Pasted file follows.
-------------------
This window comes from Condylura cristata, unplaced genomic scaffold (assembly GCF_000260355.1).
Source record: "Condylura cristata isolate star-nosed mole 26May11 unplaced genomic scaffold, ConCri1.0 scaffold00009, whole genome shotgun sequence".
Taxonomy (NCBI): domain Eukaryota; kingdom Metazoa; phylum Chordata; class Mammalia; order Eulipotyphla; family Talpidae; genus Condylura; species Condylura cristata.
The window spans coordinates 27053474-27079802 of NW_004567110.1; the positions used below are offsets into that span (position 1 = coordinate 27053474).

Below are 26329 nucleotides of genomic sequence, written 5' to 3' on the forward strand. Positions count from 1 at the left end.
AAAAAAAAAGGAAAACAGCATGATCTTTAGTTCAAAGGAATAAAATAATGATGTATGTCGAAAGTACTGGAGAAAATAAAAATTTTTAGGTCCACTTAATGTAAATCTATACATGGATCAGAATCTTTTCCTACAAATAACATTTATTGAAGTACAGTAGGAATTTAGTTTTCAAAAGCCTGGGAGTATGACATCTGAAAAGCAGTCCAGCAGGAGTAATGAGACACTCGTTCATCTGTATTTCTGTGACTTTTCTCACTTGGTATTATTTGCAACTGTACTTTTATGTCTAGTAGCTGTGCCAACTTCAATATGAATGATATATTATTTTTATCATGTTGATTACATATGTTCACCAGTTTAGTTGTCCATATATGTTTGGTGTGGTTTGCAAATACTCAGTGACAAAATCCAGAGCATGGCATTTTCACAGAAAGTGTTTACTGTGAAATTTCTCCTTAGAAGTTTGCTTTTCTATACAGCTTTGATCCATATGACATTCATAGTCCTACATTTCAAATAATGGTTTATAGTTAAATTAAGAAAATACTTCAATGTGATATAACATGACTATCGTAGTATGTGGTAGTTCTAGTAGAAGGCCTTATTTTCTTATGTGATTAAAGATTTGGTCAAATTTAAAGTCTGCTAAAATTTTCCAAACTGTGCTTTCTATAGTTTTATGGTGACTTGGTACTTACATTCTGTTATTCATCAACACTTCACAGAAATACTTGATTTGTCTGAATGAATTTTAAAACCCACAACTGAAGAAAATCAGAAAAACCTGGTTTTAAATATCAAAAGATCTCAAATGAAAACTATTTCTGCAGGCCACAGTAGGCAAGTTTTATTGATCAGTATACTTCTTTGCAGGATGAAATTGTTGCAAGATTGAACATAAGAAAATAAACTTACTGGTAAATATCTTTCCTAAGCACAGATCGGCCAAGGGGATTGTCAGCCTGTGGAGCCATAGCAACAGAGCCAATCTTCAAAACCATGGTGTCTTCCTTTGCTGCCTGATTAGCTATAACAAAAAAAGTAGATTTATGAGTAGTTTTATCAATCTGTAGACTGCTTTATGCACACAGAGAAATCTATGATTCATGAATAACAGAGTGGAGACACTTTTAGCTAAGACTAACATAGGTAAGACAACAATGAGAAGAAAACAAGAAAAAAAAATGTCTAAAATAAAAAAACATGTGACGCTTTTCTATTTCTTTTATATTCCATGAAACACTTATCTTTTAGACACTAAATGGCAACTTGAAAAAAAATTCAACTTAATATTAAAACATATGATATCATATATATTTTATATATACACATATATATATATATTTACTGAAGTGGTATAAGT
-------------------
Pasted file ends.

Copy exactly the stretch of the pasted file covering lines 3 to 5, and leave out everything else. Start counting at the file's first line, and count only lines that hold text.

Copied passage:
Taxonomy (NCBI): domain Eukaryota; kingdom Metazoa; phylum Chordata; class Mammalia; order Eulipotyphla; family Talpidae; genus Condylura; species Condylura cristata.
The window spans coordinates 27053474-27079802 of NW_004567110.1; the positions used below are offsets into that span (position 1 = coordinate 27053474).

Below are 26329 nucleotides of genomic sequence, written 5' to 3' on the forward strand. Positions count from 1 at the left end.